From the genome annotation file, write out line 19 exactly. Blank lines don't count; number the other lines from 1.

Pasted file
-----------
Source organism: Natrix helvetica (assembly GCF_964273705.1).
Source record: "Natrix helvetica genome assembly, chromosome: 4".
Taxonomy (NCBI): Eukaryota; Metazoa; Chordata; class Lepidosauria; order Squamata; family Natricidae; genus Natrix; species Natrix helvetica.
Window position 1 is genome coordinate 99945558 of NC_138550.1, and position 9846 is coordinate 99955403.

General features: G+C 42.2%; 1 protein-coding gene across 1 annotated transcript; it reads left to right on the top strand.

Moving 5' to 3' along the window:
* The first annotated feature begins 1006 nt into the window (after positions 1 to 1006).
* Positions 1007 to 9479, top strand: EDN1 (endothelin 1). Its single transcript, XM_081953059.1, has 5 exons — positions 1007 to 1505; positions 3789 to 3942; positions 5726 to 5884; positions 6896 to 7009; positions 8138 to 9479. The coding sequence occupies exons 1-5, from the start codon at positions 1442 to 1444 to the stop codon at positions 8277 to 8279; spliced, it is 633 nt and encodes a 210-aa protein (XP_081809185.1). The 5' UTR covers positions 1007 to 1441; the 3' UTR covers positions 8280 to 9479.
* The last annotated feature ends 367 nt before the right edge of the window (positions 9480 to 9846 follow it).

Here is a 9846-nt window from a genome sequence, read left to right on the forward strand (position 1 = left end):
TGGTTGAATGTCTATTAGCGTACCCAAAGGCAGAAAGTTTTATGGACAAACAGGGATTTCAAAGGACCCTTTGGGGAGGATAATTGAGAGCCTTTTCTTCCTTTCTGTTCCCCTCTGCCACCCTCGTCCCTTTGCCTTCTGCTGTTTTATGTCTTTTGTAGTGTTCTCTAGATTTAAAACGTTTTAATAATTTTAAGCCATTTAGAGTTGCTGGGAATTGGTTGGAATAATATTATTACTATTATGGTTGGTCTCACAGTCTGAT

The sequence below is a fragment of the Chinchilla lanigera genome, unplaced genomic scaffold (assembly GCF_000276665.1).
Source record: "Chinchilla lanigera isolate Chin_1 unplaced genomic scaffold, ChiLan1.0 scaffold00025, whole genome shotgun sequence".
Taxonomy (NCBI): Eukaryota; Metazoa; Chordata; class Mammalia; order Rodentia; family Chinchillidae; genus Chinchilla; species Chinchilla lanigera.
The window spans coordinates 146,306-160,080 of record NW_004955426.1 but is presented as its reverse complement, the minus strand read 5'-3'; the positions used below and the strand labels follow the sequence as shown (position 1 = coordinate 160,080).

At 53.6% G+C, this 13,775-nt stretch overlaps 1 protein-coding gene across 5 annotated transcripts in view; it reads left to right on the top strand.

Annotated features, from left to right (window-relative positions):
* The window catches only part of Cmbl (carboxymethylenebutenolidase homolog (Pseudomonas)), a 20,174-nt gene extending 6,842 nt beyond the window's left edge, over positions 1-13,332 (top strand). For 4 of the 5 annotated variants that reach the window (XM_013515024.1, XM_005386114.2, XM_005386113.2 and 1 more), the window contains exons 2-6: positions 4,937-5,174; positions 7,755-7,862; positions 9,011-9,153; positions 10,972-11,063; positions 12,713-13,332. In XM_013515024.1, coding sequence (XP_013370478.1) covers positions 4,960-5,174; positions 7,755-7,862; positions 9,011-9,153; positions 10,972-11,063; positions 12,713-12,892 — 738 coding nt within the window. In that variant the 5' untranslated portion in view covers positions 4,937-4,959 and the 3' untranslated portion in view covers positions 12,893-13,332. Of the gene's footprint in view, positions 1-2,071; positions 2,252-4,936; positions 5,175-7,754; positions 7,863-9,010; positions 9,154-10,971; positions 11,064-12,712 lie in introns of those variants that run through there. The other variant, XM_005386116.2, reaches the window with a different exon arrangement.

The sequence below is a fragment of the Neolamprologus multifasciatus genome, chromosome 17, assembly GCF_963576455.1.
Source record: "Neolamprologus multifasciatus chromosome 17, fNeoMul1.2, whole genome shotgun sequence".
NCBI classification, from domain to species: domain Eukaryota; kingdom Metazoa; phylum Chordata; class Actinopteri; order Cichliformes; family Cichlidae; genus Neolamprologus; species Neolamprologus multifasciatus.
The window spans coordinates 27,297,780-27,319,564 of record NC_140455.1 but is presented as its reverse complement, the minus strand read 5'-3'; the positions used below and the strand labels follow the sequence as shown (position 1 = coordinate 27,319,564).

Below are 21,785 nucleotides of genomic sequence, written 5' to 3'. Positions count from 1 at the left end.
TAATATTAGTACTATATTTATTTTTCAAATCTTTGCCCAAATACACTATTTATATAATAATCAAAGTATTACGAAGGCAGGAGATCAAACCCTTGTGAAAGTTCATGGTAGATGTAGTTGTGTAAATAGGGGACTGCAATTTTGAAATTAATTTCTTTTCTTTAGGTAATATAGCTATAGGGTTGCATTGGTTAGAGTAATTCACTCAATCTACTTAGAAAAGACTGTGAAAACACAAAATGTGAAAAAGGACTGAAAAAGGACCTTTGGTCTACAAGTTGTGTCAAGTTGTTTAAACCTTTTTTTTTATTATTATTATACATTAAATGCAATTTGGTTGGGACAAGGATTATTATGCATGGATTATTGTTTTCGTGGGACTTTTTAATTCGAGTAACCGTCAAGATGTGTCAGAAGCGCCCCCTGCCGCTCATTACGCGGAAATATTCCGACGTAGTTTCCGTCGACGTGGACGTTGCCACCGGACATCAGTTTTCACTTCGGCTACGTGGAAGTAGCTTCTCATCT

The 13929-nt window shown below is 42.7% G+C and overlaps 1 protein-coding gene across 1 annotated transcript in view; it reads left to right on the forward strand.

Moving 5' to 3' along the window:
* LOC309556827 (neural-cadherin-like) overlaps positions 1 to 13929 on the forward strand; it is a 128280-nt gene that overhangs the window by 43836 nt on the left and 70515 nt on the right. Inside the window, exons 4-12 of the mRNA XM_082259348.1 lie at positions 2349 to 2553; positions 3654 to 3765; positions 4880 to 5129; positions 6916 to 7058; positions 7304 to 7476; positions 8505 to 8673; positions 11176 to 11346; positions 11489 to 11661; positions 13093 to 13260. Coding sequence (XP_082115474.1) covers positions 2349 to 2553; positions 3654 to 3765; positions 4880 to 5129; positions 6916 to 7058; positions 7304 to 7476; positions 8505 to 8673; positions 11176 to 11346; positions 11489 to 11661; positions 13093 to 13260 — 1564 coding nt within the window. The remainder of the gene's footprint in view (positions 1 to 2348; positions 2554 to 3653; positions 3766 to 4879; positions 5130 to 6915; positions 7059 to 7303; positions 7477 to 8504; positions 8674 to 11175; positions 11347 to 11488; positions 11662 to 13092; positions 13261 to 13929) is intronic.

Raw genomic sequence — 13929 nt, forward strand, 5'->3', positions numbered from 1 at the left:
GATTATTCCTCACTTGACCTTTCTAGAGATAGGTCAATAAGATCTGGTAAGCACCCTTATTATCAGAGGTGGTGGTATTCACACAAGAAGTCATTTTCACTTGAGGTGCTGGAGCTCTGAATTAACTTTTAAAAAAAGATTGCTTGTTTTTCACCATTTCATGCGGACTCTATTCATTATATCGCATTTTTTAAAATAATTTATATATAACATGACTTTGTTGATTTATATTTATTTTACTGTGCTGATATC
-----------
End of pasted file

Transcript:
The sequence below is a fragment of the Neolamprologus multifasciatus genome, chromosome 17, assembly GCF_963576455.1.